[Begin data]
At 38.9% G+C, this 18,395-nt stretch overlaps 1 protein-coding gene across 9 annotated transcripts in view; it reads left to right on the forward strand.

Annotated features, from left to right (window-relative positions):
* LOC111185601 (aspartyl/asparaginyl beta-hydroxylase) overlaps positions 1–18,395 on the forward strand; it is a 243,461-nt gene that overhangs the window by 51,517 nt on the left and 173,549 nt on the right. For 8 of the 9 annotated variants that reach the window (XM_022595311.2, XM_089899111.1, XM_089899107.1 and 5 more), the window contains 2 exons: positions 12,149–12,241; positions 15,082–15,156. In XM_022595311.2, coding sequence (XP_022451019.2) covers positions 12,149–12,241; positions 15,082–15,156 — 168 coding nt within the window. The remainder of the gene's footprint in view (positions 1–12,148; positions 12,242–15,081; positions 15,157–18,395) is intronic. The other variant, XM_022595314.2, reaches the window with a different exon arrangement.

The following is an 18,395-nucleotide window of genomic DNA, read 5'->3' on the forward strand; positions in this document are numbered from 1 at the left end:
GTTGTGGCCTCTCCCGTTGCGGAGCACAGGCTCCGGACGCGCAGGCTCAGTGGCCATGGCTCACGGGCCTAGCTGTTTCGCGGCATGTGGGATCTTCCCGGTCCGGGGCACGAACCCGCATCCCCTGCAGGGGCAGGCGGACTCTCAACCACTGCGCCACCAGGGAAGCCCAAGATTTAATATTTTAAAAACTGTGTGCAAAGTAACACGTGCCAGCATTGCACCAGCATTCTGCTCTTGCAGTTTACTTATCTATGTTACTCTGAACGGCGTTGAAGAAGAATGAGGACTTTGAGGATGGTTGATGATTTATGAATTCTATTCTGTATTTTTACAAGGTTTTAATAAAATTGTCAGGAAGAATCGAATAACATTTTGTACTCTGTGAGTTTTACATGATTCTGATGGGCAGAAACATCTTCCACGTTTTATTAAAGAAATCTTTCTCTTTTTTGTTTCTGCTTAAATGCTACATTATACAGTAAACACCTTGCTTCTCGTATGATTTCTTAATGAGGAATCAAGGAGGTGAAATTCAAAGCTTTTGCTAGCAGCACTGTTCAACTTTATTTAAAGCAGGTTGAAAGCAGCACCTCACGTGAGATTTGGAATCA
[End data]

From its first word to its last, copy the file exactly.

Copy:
At 38.9% G+C, this 18,395-nt stretch overlaps 1 protein-coding gene across 9 annotated transcripts in view; it reads left to right on the forward strand.

Annotated features, from left to right (window-relative positions):
* LOC111185601 (aspartyl/asparaginyl beta-hydroxylase) overlaps positions 1–18,395 on the forward strand; it is a 243,461-nt gene that overhangs the window by 51,517 nt on the left and 173,549 nt on the right. For 8 of the 9 annotated variants that reach the window (XM_022595311.2, XM_089899111.1, XM_089899107.1 and 5 more), the window contains 2 exons: positions 12,149–12,241; positions 15,082–15,156. In XM_022595311.2, coding sequence (XP_022451019.2) covers positions 12,149–12,241; positions 15,082–15,156 — 168 coding nt within the window. The remainder of the gene's footprint in view (positions 1–12,148; positions 12,242–15,081; positions 15,157–18,395) is intronic. The other variant, XM_022595314.2, reaches the window with a different exon arrangement.

The following is an 18,395-nucleotide window of genomic DNA, read 5'->3' on the forward strand; positions in this document are numbered from 1 at the left end:
GTTGTGGCCTCTCCCGTTGCGGAGCACAGGCTCCGGACGCGCAGGCTCAGTGGCCATGGCTCACGGGCCTAGCTGTTTCGCGGCATGTGGGATCTTCCCGGTCCGGGGCACGAACCCGCATCCCCTGCAGGGGCAGGCGGACTCTCAACCACTGCGCCACCAGGGAAGCCCAAGATTTAATATTTTAAAAACTGTGTGCAAAGTAACACGTGCCAGCATTGCACCAGCATTCTGCTCTTGCAGTTTACTTATCTATGTTACTCTGAACGGCGTTGAAGAAGAATGAGGACTTTGAGGATGGTTGATGATTTATGAATTCTATTCTGTATTTTTACAAGGTTTTAATAAAATTGTCAGGAAGAATCGAATAACATTTTGTACTCTGTGAGTTTTACATGATTCTGATGGGCAGAAACATCTTCCACGTTTTATTAAAGAAATCTTTCTCTTTTTTGTTTCTGCTTAAATGCTACATTATACAGTAAACACCTTGCTTCTCGTATGATTTCTTAATGAGGAATCAAGGAGGTGAAATTCAAAGCTTTTGCTAGCAGCACTGTTCAACTTTATTTAAAGCAGGTTGAAAGCAGCACCTCACGTGAGATTTGGAATCA